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“The state must give much more place to the social partners when it comes to social negotiations and decisions in the enterprise and less when it comes to running the system. It will be a tough struggle,” he wrote. The role of others is to get below stairs and never presume to any right to determine what his government should do.

A year and a half ago, to drive down diesel use – France has been drunk on the stuff for decades – the price was pushed up, devastating the budgets of poorer drivers with no other available transport. The explosion of anger that became the Gilets Jaunes had roundabouts occupied, town centres hosting weekly rallies and the opinion polls, as for all his other “reforms”, firmly against the President. Nasty police violence, some careful concessions and the promise that after a “Grand National Debate” the President would offer solutions, helped to erode the active opposition. The ‘debate’ consisted of exchanges between audiences of local mayors or selected members of the public and Macron. He answered every point, often in bravura performances than ran for hours and hours.


In the very first of these debates in a small Normandy town, sealed off from the protesters by squads of police, the left wing mayor from nearby Bernay asked why the maternity unit in the town’s hospital was being shut down. It was one of the few occasions when Macron temporised, offering a shifty reply of half-truths. Before the ‘great debate’ had concluded, the hospital’s emergency ward staff had joined colleagues across France in a work to rule in protest at chronic shortages of staff and equipment. En grève banners were everywhere when I carried my partner into that ward after she broke her ankle in a cycling accident nearby. They were there when I wheeled her to the St Antoine Hospital, one of Paris’ largest, round the corner from our flat, to have the plaster taken off.

They were still there, if a bit tattered after a year of action, when Macron addressed the French public with “I am counting on you . . . because we are a nation”. Oddly enough that was just the exchange he had had in the Pitié Salpêtrière hospital just over the Seine from us two weeks earlier. He had gone to meet some of those he now terms “the heroes in white coats” and was caught on camera in an exchange: Doctor: “We are at our limits.” Macron: “I am there.” Doctor: “No you are not … We have had a year of denial … Now you have to act.” Macron: “I am counting on you.” Doctor: “Ah, you can count on me, but the reverse is yet to be demonstrated.”

The President preferred to run the risk that he knew better than the doctor. That day, the Oise department, just to the north of Paris, saw the first death in France with health ministry officials identifying “a chain of infection” there. The minister took his lead from above: though there wasn’t one, “we are prepared for an epidemic”.

Risk is something the French state has long been happy to engage with. The country is, for instance, more dependent on nuclear power for its electricity generation than any other in the world. Public complacency has been secured by low prices for consumers. But the reactors are now old. Worse, three years ago, one of France’s nuclear safety agencies revealed an extraordinary history of errors in the manufacture of the 58 reactors and the falsification of documents in a systematic decades-long cover up by their constructor.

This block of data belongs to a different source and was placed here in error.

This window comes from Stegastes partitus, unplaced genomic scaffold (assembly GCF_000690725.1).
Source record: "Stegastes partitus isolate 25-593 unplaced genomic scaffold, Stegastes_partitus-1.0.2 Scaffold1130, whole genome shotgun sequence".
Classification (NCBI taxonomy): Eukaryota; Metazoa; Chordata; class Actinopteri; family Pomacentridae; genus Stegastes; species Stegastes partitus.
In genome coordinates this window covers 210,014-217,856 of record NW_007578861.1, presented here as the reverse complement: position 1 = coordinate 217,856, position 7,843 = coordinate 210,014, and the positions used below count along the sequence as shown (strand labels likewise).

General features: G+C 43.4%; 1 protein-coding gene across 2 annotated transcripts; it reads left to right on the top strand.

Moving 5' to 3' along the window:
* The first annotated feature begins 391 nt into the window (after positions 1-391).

Macron’s Health Minister, Agnes Buzyn, a doctor by profession, was the head of the parallel IRSN safety agency from 2008 to 2013 when it was drawing up what is still France’s official National Response Plan for a Major Nuclear Accident published in 2014. Much of the plan details how an inter-ministerial committee should work. On page 19 you find a statement that “The Prime Minister determines the main action approaches for (its) work in the preparation of the political and strategic choices for state announcements.”

This becomes interesting as an example of how the French state operates in the context of what Buzyn has now said about what she did when the risk of Covid-19 loomed this January and February.

Agnes Buzyn

She was pushed out of the health ministry at the end of February and into the election of Mayor of Paris after the President’s favoured candidate, former government spokesperson Benjamin Grivaux, was caught out having sent to his then mistress a smart phone video of himself masturbating. His campaign was already collapsing. Buzyn did no better, coming a sorry third.

Then, in the bitter disappointment of that electoral slap in the face, she revealed that she had warned the Premier, Edouard Philippe, of the seriousness of the situation at the end of January. The daily Le Monde cited her as saying on the Monday: “The 20th of December I warned the Director General for Health (Jérôme Salomon, who now graces tv screens with a daily litany of the toll in infections and deaths) The 11th of January, I sent a message to the President on the situation. The 30th of January, I advised Philippe that the elections could not go ahead.” The final quote from her in the paper? “I always say ‘Minister one day, doctor everyday’. The hospital is going to have need of me. There are going to be thousands of deaths.”

Buzyn was responding in these behind the scenes messages to what she was receiving from the UN’s World Health Organisation. Notice how the United Nations and its agencies has been sidelined by European governments in this crisis? The WHO did not get a mention during either of his addresses. You would not know from listening to him that the WHO had been raising the alarm since 10 January when it sent a National Capacities review tool for a novel coronavirus to every government in the world. Test, test, test; prepare, prepare prepare, it repeated and repeated.